Making the Digital Archaeological Archive of Comparative Slavery (DAACS) a Usable Resource
Since its inception in 2000, the Digital Archaeological Archive of Comparative Slavery (DAACS) has been a digital resource undergoing iterative development and revision. A digital archive containing data on 2 million artifacts from 70 archaeological sites, DAACS opens infinite possibilities for a variety of audiences who want to use evidence-based approaches to learn about enslaved societies in the Atlantic world. Offering DAACS as a case study, this paper considers a major challenge confronting those who create and maintain digital data: these resources must be built on robust data structures while simultaneously being flexible enough to accommodate the changing needs of their user base. We examine the best practices that have made DAACS a durable resource and the changes that have been made in response to user feedback. We conclude by explaining how DAACS is continuing to evolve to meet the present and future needs of its users.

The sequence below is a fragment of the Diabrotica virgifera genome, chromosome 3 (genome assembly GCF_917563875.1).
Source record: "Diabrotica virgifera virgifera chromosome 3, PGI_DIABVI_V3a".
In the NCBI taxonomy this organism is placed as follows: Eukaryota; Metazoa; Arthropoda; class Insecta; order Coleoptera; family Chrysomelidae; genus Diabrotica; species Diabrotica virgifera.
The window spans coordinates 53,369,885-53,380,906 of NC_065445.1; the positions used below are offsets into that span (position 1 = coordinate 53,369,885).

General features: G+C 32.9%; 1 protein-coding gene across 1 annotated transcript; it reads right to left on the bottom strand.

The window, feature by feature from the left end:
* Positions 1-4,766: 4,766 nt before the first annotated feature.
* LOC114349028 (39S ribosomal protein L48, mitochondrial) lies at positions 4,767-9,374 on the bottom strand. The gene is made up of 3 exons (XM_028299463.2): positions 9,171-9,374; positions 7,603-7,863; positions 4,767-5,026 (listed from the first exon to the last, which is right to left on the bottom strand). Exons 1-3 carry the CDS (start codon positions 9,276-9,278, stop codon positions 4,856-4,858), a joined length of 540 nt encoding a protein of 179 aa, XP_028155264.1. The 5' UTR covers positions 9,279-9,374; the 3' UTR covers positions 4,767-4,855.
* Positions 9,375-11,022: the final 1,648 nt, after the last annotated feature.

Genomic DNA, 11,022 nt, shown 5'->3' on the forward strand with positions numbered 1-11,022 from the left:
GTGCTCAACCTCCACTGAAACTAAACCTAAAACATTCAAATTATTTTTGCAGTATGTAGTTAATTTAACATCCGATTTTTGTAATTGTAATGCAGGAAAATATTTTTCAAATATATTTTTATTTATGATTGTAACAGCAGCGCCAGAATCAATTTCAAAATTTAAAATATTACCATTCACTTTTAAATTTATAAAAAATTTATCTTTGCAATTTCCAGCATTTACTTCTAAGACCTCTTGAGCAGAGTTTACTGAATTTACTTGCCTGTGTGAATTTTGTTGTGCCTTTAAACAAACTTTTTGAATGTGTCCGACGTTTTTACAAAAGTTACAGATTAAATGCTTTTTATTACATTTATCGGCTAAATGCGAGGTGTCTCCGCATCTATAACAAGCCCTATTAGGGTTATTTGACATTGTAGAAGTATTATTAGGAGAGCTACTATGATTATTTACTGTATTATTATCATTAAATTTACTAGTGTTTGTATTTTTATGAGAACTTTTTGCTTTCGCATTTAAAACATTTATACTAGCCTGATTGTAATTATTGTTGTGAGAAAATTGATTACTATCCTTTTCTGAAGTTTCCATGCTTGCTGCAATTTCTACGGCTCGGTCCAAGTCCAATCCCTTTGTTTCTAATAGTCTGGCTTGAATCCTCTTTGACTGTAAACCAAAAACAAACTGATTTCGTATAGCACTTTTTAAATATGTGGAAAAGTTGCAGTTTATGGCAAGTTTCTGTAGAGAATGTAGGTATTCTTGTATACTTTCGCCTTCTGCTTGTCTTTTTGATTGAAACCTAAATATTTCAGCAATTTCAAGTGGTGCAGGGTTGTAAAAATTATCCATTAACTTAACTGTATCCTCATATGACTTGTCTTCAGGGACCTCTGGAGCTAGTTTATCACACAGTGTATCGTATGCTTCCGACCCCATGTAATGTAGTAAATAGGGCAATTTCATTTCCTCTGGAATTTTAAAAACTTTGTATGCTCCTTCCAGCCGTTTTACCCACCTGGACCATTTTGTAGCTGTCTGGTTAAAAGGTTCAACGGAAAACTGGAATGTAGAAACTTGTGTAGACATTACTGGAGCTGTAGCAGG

Cite this Record
Making the Digital Archaeological Archive of Comparative Slavery (DAACS) a Usable Resource. Elizabeth Bollwerk, Lynsey Bates, Leslie Cooper, Jillian Galle. Presented at Society for Historical Archaeology, Washington, D.C. 2016 ( tDAR id: 434414)
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min long: -129.199; min lat: 24.495 ; max long: -66.973; max lat: 49.359 ;